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The Desert Marigold Wildflower Seeds is an annual or short-lived perennial, generally 10 to 30 inches tall with a basal rosette of one- to four-inch long, pinnate wooly, or hairy, leaves. Hairs are an important desert plant adaptation because they both increase light reflection, resulting in lower leaf temperatures, and they block ultraviolet light. Single, one- to two-inch wide flower heads grow on the end of stems up to one foot above the leaves. Birds such as black-throated sparrows consume the Desert Marigold Wildflower Seeds pale tan seeds in fall. Desert Marigold Wildflower Seeds are one of the most conspicuous spring wildflowers across the arid lands of the southwest. They begin to flower in March and will continue to bloom off and on until November. Rain triggers additional rounds of flowering. They commonly grow on stony slopes and sandy plains and mesas and are most abundant on roadsides, where they may form dense yellow carpets. They range in elevation from 100 to 6500 feet. Their drought tolerance and long flowering season have made the desert-marigold a popular plant in the horticultural world. The plant ranges across southern Arizona north into southern Nevada and southwestern Utah, south into Mexico, west to the Mojave Desert and east through the Chihuahuan Desert to Texas.
Tips On When And Where To Plant Wildflower Seeds
First, find out what your gardening zone is. Take a look at our zoning information. Don't plant wildflowers when frost is still a danger in the early months of the year, or when frost is about to set in near year's end. In most regions, the optimal planting time for wildflowers begins as soon as all danger of frost has past and warmer days are ahead.
Do you live in California, Florida or southern Texas? Times of frost are minimal in your area, and you can plant wildflowers in all but the coldest weeks of the year, or the very hottest part of summer. In California, most gardeners plant their wildflower seed in the early winter, so that it is sitting there ready for the first rains to wake it up! In Florida, however, fall is a better time to plant wildflower seeds.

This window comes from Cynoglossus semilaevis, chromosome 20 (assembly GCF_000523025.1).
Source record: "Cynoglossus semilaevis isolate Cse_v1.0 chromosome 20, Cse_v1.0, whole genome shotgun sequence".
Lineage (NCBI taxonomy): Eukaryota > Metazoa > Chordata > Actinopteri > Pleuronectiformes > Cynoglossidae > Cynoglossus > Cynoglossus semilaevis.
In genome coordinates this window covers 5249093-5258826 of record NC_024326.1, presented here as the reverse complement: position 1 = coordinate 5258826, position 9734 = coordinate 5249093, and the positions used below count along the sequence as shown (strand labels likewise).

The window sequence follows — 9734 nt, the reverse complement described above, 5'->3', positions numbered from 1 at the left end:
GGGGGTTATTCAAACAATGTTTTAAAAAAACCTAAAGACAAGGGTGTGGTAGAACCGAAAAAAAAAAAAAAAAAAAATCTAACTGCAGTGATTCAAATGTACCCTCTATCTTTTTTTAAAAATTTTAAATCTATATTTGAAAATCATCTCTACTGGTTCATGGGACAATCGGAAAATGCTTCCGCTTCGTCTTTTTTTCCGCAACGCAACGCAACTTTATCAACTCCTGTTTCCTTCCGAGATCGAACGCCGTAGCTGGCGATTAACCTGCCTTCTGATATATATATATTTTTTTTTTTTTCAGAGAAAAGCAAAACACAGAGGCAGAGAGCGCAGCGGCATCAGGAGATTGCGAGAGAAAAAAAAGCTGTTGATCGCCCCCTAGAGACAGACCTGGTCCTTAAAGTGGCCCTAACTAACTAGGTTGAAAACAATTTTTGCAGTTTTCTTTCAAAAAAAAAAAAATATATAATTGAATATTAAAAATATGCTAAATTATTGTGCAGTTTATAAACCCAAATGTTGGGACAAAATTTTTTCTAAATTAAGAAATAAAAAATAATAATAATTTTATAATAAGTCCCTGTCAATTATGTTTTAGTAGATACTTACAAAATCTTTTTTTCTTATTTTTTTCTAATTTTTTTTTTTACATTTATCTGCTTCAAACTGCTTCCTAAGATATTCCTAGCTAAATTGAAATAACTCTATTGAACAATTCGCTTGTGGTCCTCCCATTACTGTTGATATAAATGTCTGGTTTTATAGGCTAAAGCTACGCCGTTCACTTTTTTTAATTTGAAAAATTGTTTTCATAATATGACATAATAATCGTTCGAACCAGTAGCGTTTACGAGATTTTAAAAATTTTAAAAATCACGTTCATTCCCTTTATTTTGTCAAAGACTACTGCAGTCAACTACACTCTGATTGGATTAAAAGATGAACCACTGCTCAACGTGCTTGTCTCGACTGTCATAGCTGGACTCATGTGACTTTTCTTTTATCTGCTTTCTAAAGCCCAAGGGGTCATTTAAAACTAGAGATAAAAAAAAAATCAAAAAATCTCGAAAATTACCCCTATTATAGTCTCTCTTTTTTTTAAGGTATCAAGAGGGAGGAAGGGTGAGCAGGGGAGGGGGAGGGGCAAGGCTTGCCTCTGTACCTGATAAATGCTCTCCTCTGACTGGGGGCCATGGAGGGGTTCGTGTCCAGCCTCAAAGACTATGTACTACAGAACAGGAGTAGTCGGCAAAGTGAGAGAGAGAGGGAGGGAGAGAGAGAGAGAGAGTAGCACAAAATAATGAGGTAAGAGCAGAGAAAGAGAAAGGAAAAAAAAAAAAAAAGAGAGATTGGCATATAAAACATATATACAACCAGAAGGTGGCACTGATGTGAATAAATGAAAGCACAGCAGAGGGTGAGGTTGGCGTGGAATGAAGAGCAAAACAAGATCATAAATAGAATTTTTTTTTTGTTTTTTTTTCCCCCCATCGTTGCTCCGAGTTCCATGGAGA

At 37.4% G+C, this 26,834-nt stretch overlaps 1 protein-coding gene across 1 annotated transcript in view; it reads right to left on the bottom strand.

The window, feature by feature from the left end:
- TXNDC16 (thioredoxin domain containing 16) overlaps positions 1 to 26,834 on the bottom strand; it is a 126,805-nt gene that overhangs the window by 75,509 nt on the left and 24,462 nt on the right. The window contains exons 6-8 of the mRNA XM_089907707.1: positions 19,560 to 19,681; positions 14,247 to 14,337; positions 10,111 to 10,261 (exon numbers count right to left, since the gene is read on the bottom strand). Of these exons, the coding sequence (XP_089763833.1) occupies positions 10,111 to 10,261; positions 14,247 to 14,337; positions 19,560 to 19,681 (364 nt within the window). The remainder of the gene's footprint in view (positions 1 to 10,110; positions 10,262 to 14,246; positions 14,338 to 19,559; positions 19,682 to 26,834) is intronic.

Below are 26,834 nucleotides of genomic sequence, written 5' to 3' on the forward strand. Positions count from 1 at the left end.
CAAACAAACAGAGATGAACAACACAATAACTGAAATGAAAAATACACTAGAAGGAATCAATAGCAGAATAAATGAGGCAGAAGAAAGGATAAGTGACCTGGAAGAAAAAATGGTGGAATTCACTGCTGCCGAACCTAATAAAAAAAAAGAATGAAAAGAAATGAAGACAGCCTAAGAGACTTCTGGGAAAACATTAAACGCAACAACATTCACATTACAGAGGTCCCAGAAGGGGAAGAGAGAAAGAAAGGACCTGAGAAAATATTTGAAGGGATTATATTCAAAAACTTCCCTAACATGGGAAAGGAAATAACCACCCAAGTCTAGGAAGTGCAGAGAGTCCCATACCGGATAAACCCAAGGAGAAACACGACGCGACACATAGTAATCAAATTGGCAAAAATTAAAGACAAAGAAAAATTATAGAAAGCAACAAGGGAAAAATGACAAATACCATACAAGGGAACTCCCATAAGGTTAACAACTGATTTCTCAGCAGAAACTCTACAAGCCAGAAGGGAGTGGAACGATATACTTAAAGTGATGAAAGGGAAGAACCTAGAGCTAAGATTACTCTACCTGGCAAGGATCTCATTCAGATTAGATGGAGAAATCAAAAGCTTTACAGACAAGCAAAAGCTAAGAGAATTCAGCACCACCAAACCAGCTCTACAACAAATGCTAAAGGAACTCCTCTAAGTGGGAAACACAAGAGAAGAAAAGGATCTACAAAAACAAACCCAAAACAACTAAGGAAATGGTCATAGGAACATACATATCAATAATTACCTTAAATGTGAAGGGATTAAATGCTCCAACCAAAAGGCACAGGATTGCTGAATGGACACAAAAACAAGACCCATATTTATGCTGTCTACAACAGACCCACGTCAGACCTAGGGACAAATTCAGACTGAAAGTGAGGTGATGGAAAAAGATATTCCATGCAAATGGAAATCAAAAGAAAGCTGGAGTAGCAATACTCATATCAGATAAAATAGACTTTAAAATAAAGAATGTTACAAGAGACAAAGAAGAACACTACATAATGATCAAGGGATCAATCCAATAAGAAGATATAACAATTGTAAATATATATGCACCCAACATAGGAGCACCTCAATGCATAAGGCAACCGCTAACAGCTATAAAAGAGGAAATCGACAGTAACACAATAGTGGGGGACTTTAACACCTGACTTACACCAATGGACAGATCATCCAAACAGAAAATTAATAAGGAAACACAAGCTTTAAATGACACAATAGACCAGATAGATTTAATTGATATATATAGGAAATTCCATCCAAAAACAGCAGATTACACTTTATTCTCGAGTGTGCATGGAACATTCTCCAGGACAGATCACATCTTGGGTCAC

Are you in a rainy corner of the country? Plant before your local rainy season begins, ensuring that your wildflowers will have plenty of time to germinate and establish themselves before summer heat hits in.
In many parts of the country, both annual and perennial wildflower seeds will become permanent parts of the garden, growing either via reseeding or by living on from year to year on their own roots.
If you aren't sure about your zone or optimal wildflower planting time, you can contact your local Ag Department.
How To Plant Your Wildflower Seeds
Don't rake or cover your wildflower seeds with dirt. Instead, after you've finished scattering the wildflower seed, simply walk over the area in your shoes - or barefoot if you're a nature-loving guy or gal! This will gently compress the seeds into the soil without burying them.
If you're expecting rain within a week or so of sowing your wildflower seed, there is no need to water. But, if you live in a dry area or can't count on rain, mist the wildflower seed growing area with a hose or gentle sprinkler. Keep the seed bed moist until the little plants are established or rain is falling on its own without help from your garden hose! Germination times are unique to each variety with some appearing in as little as a week and others taking many weeks to germinate. Be patient - each variety will start growing at the time that is right for it.Each fall, you will need to do an annual mowing of your wildflower garden. Set your mower to high and go over the entire area. And that's all you need to do. Unlike other types of gardening where you are buying starts or established plants and putting them in specific places, wildflower gardening comes with a built-in element of adventure. You will sow your seeds just where you want them this year, but Mother Nature may give you some surprises next year when she resows the seeds and comes up with a whole new work of living art for your enjoyment!